Last year I wrote about the overreach court order aimed at silencing Matthew Chan — the founder of the anti-troll community ExtortionLetterInfo (ELI). While ELI fights primarily against stock photo copyright trolls, the antagonist in this controversy is a self-proclaimed poet Linda Ellis, a heartless copyright troll who shakes down people that shared her “Dash” poem, mostly in the moments of mourning diseased loved ones.
In February 2013, Chan lost a case against Ellis where she charged him with allegedly stalking her, and posting her home address, family information, and death threats on ELI. However, many of those posts were made by third-party visitors to ELI, not Chan himself and neither Chan nor the website was ever requested to take down any of the allegedly offensive posts. Nevertheless, Ellis was awarded a sweeping Permanent Protective Order by the local court. That order, required among other things, a wholesale removal from ELI of all 2,000 posts by anyone that ever mentioned Ellis, her poem, or her business practices in any way.
This speech-chilling order was appealed, and now the case is unexpectedly being transferred to the Georgia Supreme Court, which, according to our friends, is a good sign:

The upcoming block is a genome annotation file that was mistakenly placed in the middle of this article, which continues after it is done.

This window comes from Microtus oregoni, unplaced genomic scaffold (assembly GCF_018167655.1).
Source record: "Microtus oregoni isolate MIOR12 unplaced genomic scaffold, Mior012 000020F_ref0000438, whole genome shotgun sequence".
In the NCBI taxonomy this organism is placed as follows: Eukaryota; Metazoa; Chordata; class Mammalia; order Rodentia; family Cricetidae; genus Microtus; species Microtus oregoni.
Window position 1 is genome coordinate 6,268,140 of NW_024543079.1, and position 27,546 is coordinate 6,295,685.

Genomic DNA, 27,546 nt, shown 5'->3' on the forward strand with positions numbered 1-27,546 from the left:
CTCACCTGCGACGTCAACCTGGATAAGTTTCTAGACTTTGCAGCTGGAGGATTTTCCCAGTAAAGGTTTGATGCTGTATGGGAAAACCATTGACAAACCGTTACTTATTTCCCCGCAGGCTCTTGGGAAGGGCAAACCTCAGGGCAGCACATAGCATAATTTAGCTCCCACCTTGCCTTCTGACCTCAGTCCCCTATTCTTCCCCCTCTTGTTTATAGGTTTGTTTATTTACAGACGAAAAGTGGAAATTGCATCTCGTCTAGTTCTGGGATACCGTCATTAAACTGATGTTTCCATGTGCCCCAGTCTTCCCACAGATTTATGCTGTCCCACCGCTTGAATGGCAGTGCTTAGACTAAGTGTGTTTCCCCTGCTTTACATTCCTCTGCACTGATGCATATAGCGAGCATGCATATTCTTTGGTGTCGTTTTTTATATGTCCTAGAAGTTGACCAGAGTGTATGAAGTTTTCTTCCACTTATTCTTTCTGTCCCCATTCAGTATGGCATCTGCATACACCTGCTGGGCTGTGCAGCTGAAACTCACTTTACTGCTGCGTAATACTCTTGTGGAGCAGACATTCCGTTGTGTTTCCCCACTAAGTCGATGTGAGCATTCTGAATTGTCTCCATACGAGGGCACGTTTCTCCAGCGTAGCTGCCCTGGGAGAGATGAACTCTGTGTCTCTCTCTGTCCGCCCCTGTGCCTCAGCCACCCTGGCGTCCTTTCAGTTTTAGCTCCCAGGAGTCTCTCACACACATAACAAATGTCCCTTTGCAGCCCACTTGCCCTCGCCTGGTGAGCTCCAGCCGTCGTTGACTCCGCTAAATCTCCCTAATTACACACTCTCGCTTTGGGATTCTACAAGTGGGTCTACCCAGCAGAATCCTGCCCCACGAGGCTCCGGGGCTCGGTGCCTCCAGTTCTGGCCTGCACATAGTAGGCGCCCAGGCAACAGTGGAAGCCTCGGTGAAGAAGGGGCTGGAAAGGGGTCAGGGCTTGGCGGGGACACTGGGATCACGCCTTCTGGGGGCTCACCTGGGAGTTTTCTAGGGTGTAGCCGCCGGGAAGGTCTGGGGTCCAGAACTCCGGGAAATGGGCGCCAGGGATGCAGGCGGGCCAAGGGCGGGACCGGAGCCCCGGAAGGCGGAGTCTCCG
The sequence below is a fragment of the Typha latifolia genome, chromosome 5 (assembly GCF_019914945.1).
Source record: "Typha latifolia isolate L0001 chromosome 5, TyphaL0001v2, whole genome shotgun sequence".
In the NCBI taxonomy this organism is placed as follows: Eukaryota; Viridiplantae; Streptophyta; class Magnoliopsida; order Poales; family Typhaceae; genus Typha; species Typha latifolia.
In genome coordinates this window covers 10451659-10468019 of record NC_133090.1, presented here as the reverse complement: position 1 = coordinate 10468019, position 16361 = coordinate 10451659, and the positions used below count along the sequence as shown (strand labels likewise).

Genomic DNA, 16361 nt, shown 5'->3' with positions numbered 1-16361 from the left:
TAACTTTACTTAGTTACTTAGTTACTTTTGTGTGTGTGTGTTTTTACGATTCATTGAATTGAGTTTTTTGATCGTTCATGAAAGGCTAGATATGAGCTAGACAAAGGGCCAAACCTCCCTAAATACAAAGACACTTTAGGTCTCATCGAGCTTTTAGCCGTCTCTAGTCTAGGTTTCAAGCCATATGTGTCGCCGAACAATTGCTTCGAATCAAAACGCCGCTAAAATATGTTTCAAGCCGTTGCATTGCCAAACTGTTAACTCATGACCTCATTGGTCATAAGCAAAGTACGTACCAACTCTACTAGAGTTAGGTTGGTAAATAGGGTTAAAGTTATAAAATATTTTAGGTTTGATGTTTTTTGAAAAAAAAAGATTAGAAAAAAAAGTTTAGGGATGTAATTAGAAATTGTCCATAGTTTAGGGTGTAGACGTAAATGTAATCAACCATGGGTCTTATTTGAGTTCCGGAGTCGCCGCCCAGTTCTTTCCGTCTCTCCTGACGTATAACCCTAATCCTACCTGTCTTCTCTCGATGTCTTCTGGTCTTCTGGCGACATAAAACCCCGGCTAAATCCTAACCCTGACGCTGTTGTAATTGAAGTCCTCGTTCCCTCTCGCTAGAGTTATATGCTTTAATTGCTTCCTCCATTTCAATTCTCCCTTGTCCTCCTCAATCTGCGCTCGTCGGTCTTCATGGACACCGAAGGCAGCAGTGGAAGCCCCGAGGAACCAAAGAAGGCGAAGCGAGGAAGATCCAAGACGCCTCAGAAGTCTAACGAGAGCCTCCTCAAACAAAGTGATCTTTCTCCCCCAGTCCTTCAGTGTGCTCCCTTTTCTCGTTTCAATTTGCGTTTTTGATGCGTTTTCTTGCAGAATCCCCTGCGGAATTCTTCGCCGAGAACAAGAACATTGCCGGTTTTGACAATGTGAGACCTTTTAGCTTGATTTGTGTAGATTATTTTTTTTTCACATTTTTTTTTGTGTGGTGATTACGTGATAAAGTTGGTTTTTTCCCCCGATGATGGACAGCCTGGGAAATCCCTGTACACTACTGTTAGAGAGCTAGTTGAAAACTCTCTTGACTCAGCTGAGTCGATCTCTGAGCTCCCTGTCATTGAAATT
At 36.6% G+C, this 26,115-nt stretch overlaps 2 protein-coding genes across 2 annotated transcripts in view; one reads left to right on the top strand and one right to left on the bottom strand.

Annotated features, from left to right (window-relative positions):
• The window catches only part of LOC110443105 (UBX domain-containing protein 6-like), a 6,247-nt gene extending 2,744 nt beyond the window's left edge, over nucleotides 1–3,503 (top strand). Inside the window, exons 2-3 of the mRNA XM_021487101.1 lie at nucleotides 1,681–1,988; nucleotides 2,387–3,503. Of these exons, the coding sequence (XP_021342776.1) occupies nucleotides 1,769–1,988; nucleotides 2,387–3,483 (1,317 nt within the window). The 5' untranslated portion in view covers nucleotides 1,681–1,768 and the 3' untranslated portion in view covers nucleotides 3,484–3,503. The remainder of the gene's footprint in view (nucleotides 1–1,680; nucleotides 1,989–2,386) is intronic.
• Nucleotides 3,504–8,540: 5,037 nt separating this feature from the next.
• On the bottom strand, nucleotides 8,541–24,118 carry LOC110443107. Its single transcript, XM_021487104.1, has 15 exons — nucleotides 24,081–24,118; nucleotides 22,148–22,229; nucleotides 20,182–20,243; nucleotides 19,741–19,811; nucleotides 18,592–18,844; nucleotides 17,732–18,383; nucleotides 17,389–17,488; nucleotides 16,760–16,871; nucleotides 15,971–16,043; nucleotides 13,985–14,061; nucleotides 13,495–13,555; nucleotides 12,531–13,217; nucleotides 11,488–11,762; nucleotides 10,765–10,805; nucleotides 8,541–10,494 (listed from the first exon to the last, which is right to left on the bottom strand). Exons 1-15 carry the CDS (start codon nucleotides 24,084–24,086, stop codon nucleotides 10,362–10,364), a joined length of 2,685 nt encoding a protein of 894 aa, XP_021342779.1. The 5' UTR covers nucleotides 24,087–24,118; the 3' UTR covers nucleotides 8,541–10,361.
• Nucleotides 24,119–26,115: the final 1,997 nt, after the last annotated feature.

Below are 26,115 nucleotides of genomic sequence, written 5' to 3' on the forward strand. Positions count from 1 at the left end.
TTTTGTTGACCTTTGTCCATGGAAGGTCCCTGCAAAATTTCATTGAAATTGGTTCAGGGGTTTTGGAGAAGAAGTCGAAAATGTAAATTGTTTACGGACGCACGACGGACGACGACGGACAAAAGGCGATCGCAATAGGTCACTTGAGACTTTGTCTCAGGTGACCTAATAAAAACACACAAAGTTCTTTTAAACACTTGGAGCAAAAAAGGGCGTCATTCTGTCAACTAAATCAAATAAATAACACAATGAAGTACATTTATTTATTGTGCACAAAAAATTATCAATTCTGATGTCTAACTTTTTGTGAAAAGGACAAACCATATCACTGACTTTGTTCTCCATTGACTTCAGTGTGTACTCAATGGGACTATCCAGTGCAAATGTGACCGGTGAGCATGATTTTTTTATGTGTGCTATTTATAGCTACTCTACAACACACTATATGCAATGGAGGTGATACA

In October 2013 one of the most notorious attorneys behind the Getty Images extortion racket (and, naturally, a persona of interest in the ELI community), Timothy McCormack of Seattle, filed an amicus curiae brief, quite an entertaining (in its cluelessness) read, which provokes the following question: is its author an ignoramus that has no clue what the First Amendment is about? The answer is an easy yes.
Make sure to read Oscar Michelen’s reply and decide for yourself: which one of the two documents — McCormack’s brief or Michelen’s reply — has been written by an actual attorney, and which one is a disturbing signal that passing the Bar exam is too easy in some states.
- ArsTechnica: GA Supreme Court to reconsider sweeping gag order against anti-troll site by Joe Mullin